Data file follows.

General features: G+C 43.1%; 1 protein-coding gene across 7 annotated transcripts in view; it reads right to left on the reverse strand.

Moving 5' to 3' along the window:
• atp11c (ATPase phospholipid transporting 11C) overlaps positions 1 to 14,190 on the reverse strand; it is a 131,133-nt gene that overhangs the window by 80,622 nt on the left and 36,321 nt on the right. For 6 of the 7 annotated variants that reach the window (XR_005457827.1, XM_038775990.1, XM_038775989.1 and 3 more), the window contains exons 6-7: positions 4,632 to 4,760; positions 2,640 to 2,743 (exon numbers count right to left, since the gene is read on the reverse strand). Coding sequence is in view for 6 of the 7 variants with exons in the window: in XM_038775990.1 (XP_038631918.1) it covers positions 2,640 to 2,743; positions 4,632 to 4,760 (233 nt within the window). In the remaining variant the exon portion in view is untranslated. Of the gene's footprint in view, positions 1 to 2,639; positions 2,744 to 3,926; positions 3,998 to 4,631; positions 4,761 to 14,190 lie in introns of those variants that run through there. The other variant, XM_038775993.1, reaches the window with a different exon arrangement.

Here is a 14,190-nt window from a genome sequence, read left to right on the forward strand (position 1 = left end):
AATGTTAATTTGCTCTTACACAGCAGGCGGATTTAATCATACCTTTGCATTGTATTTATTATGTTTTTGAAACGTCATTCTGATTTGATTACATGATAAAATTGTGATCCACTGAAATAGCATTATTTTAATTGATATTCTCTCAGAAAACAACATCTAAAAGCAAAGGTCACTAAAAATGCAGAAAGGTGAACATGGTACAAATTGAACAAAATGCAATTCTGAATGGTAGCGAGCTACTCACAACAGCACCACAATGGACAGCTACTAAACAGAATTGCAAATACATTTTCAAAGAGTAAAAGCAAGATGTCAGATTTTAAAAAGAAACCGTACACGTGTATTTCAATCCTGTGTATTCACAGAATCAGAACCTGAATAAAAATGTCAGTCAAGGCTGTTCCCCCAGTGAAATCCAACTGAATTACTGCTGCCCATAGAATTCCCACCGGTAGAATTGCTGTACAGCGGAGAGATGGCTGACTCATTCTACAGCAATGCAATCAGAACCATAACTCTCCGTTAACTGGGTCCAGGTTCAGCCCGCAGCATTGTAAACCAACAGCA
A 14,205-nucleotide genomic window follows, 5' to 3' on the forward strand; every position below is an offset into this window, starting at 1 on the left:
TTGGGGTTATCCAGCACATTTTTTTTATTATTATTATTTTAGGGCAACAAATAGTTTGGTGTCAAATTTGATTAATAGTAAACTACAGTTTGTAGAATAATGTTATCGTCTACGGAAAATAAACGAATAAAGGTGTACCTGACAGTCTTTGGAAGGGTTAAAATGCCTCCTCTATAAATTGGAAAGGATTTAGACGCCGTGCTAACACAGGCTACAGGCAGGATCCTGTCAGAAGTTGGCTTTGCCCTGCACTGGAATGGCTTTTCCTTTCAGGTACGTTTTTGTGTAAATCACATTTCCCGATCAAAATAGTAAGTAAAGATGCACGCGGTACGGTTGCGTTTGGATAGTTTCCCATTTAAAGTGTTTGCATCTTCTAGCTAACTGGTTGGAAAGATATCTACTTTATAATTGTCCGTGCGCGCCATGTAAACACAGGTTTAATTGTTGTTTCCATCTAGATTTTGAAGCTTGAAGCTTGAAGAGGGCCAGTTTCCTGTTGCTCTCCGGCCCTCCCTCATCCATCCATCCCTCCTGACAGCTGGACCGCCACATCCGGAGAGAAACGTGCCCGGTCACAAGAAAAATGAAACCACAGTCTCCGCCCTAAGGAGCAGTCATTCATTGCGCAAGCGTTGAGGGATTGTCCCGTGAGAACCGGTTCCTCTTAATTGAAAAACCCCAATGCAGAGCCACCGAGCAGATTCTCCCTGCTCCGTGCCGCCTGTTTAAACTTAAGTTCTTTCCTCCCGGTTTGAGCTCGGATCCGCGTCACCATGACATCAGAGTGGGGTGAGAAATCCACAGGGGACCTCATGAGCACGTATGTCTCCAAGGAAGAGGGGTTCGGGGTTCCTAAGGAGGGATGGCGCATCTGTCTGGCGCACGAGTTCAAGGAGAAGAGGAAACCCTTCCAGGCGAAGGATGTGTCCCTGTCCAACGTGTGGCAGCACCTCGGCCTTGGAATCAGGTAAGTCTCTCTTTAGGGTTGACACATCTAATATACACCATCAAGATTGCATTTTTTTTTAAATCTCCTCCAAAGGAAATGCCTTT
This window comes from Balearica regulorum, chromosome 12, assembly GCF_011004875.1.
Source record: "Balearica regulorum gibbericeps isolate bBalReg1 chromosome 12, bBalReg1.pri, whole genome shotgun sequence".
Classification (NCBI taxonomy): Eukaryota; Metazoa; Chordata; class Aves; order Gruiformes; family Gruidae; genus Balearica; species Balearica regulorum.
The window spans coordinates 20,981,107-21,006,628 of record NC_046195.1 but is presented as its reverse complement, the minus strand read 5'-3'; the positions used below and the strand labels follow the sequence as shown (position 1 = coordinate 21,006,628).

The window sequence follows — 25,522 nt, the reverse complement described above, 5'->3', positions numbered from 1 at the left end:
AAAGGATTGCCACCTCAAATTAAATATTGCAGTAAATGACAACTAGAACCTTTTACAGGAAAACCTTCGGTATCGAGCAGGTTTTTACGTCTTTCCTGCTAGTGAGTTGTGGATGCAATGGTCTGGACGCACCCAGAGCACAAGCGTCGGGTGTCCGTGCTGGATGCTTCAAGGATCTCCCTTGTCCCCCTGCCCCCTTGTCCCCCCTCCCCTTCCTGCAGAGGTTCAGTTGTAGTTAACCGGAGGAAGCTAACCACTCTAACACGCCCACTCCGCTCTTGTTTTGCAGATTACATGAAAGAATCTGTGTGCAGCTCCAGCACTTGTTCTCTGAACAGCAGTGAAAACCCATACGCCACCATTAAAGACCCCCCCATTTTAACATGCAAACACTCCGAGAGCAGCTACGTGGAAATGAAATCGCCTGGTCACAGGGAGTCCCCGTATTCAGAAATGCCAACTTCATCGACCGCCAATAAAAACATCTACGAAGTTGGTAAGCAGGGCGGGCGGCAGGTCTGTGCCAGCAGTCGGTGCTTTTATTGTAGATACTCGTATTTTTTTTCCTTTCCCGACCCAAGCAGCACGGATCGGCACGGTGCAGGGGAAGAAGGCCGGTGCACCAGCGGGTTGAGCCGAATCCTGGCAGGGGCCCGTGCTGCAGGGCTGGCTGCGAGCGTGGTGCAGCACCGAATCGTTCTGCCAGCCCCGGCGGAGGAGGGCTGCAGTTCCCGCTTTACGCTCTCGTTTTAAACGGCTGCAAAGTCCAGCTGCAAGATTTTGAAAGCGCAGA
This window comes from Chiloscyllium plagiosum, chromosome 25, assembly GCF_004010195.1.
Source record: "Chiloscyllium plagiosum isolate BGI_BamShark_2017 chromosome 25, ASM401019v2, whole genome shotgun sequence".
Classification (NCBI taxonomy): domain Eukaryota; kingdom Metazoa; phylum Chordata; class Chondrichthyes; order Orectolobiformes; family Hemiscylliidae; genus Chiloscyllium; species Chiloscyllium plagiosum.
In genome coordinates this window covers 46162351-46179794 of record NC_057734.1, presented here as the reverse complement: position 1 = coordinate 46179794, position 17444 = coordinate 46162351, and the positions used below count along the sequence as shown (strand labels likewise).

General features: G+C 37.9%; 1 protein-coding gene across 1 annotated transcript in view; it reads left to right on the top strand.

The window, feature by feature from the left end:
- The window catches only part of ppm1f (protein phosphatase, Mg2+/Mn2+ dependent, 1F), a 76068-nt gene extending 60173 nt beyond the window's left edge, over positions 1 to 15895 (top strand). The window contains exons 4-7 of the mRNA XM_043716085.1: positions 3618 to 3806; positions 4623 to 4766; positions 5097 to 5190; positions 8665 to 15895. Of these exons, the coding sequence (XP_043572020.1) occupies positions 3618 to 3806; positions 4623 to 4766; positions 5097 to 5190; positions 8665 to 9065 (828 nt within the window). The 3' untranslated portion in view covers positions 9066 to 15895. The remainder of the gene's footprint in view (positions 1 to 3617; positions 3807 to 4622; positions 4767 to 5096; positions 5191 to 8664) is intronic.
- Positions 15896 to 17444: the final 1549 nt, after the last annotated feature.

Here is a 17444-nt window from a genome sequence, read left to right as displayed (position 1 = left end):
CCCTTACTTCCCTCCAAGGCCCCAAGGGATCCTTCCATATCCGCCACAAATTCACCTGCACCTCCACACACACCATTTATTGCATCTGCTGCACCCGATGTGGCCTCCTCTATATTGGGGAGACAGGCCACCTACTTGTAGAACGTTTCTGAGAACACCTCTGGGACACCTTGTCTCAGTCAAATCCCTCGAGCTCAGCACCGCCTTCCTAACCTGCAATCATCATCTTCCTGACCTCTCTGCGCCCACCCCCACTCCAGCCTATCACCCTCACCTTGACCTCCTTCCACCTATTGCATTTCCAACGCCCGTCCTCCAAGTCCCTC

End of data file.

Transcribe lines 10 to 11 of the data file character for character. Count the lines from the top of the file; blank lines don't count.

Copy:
Classification (NCBI taxonomy): Eukaryota; Metazoa; Chordata; class Aves; order Gruiformes; family Gruidae; genus Balearica; species Balearica regulorum.
The window spans coordinates 20,981,107-21,006,628 of record NC_046195.1 but is presented as its reverse complement, the minus strand read 5'-3'; the positions used below and the strand labels follow the sequence as shown (position 1 = coordinate 21,006,628).